When most people think about cannabis, they typically think about the flower. Perhaps their previous experience involved the most basic of THC extraction methods – fire. They ground the flower, rolled it in paper or stuffed it in a bowl, applied a lighter, and inhaled it in. Regarding simplicity, this method is hard to beat. However, in terms of THC extraction, other methods are much more efficient.
The simple cannabis flower contains anywhere from 15 to 25 percent THC, but if you were to use a more efficient extraction method to create a cannabis concentrate, you would end up with a product that can reach close to 100 percent THC. While there are many ways to extract cannabis, most methods are filed under two groupings: solvent and solventless.
Butane Hash Oil (BHO) or Butane Honey oil, is one of the most popular solvent-based extraction methods, as it produces a wide range of consistencies:
- Snap ‘n’ pull
While this method is similar to a French press, it is not a method that should be tried at home, as it involves butane ―a highly flammable and toxic substance― and must be properly removed before the concentrate is used.
To continue the French press metaphor, ground up cannabis plant matter is placed in a column with a filtration system at the end. As the butane is added and pressed through, it picks up the cannabinoids and terpenes of the marijuana and strains out plant matter. To strip the BHO of the butane, the concentrate is placed in a vacuum oven. Once the butane levels have reached a small enough number to be deemed safe, the end result is ready for use.
Propane Hash Oil (PHO) uses a similar extraction method to that of BHO. The primary difference is the use of propane, rather than butane. Because the solvent used here boils at a lower temperature than butane, Propane Hash Oil tends to result in a buttery concentrate that’s commonly referred to as budder, crumble, or wax. As propane tends to be more expensive than butane, many concentrate producers will mix the two solvents to balance concentration levels and efficiency.
Our first solvent-free concentration method is Distillation. Distillation is often referred to as isolation due to its ability to isolate specific compounds within the cannabis plant. This makes it possible to create an end result that is pure THC, THC-A, or even CBD with a resulting product resembling sugar or salt, with a ground, crystallized structure.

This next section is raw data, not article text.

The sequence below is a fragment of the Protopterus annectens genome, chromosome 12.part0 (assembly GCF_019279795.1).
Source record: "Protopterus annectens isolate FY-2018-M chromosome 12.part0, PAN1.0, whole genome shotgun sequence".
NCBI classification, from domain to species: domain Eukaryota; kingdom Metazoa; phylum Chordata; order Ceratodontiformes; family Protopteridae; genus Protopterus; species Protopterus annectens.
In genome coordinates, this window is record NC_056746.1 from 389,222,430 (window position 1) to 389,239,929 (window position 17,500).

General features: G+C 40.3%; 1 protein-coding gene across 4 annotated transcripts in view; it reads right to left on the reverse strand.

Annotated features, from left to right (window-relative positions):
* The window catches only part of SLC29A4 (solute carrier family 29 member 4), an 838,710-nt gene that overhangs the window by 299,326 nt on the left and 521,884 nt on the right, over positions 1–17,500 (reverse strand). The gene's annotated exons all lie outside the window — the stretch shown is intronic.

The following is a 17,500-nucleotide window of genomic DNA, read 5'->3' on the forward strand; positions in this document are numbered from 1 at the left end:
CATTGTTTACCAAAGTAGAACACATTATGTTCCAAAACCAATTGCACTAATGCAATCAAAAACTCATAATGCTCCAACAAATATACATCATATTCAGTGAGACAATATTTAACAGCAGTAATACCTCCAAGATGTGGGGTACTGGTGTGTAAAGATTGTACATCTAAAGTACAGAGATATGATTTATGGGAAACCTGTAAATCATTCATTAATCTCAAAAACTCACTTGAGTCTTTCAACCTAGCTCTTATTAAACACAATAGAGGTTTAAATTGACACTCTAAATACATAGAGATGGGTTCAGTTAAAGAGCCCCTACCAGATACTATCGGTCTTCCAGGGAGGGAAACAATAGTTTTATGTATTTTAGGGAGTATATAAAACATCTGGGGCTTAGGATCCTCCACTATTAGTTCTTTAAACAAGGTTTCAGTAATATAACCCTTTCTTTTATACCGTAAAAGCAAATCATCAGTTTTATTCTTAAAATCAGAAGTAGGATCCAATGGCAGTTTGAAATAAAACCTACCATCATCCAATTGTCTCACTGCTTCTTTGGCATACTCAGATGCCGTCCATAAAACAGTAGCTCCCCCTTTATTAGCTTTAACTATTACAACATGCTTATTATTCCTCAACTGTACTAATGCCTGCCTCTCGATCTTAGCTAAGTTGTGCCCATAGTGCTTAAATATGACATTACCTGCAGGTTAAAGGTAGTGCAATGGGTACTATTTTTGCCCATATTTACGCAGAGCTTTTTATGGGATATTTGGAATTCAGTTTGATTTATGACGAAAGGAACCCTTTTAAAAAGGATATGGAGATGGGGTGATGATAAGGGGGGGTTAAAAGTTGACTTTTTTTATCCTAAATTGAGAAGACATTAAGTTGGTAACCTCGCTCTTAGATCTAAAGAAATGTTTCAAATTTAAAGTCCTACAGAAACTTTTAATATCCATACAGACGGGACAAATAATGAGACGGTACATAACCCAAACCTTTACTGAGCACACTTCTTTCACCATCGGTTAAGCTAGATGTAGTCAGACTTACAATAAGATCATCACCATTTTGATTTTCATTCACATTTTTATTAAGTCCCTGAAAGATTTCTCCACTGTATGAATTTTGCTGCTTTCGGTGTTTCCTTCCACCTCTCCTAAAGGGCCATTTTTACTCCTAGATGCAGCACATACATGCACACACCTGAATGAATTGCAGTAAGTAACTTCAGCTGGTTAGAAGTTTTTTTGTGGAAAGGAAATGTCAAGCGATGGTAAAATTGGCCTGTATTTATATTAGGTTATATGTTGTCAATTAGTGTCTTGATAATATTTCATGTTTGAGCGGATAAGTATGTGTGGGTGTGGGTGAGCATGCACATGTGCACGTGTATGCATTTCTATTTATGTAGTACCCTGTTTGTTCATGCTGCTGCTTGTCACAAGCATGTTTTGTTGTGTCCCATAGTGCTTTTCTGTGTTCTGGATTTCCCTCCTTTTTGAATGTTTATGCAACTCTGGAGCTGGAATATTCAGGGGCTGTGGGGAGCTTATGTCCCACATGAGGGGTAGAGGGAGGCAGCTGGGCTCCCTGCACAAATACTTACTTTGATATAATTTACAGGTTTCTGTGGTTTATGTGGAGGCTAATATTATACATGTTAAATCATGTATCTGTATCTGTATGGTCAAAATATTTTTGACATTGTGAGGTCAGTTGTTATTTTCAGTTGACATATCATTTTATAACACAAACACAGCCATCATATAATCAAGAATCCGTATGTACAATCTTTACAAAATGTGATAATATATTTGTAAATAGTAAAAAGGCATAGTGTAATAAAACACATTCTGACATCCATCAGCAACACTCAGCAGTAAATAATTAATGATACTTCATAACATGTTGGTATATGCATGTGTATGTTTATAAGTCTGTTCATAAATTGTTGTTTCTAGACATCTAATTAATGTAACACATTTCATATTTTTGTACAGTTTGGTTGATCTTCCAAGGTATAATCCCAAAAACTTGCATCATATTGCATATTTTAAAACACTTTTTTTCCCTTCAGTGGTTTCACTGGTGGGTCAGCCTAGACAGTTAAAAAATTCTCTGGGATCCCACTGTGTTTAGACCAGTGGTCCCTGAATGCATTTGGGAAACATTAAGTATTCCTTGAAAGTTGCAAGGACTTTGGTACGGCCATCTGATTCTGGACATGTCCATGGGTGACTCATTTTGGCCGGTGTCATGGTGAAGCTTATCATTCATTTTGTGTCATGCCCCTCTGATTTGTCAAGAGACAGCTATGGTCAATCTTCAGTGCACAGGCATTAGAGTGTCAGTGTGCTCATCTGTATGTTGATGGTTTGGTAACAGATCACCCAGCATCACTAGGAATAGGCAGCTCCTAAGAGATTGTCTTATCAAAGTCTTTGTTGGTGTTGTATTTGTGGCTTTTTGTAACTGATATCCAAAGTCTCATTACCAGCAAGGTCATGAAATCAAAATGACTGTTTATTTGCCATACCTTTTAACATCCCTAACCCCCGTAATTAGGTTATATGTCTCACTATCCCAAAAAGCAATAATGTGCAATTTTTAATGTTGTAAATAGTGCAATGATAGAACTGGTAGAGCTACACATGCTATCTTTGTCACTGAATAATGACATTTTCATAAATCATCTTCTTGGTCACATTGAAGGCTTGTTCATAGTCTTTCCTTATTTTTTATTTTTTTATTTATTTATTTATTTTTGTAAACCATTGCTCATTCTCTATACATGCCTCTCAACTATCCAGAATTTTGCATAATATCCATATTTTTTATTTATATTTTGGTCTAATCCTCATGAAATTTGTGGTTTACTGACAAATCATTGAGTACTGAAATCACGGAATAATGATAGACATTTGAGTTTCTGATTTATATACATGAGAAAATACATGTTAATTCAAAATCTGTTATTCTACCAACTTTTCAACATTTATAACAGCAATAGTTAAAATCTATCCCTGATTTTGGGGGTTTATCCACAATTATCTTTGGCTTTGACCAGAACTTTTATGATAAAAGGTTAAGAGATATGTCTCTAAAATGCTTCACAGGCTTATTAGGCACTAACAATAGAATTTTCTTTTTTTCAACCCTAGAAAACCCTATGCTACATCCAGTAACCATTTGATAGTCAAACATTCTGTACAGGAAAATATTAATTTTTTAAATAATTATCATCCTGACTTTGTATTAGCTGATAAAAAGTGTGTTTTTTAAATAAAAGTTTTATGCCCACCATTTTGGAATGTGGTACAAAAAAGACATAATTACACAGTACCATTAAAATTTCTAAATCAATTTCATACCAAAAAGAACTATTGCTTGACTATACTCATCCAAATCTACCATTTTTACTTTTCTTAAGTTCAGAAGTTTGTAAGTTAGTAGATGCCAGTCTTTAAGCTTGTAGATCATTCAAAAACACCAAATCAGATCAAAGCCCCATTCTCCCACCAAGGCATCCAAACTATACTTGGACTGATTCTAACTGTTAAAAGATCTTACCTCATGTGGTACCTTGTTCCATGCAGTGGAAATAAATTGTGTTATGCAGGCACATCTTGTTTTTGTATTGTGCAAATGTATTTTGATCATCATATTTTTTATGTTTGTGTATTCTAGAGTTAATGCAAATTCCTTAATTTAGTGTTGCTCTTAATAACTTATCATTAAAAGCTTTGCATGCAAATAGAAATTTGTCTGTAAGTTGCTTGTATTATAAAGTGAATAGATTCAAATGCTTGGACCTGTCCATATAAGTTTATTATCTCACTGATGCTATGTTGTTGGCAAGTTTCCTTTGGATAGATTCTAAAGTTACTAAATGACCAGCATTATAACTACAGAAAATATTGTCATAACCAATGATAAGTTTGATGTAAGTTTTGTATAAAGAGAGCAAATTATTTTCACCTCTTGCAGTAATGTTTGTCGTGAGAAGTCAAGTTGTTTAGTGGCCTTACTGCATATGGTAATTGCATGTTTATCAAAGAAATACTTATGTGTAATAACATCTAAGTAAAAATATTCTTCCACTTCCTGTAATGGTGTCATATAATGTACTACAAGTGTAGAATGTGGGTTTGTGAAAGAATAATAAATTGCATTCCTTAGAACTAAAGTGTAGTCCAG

The isolate production process is very technical and requires the use of laboratory-grade equipment and chemicals. Both rotary evaporation―a method involving spreading a liquid into a thin layer and keeping it at low pressure, and chromatography―a technique that separates mixtures by passing them through a solution.
Other techniques available, but not used at Chronic Creations
Dry Sift is a popular albeit-inefficient form of extraction. In its most base form, Dry Sift is the result of pushing dried flower through tight screens with microscopic holes that allow trichome heads to pass through. Dry Sift prevents the plant’s stalk and other matter from joining their THC-heavy counterparts.
Most people enjoy kief―the loose, crystalized parts of cannabis. However, due to their multi-part grinder, commercial production of Dry Sift involves the diligent use of a series of silkscreens to isolate the essential oils and waxes of the flower further. As many terpenes remain in the concentrate, this process creates an end product that retains the aroma and flavor of the cannabis flower. This method is more intensive, expensive, and produces lower concentrations of THC compared to the other methods of extraction that commercial producers often prefer.
Supercritical Fluid Extraction
Supercritical Fluid Extraction is often a preferred way of extracting THC as the solvent involved – CO2 – is much safer than either butane or propane. The downside to this method is that it often results in a low level of terpenes in the final concentration. As terpenes are what gives marijuana its earthy flavor, CO2-based concentrates often lack a discernible taste profile. Because of the lack of flavor, the oily extract produced with Supercritical Fluid Extraction is commonly used in edibles and vape pens.
This CO2 extraction method uses scientific machinery to hold the gas at very high-pressure. The high-pressured gas then passes through the cannabis, taking with it the plant’s oils, waxes, and terpenes, while also killing any mold or bacteria lingering in the plant.
Cannabis Concentrates at Chronic Creations
If you are ready to up your cannabis game and move from low-THC flowers to high-THC concentrates, then look no further than Chronic Creations. We are experts in the field of extraction techniques and possess the ability to turn low-quality trim into high-quality concentrates. With products available throughout the state of Colorado, contact us today through our website or via email (email@example.com) for more information!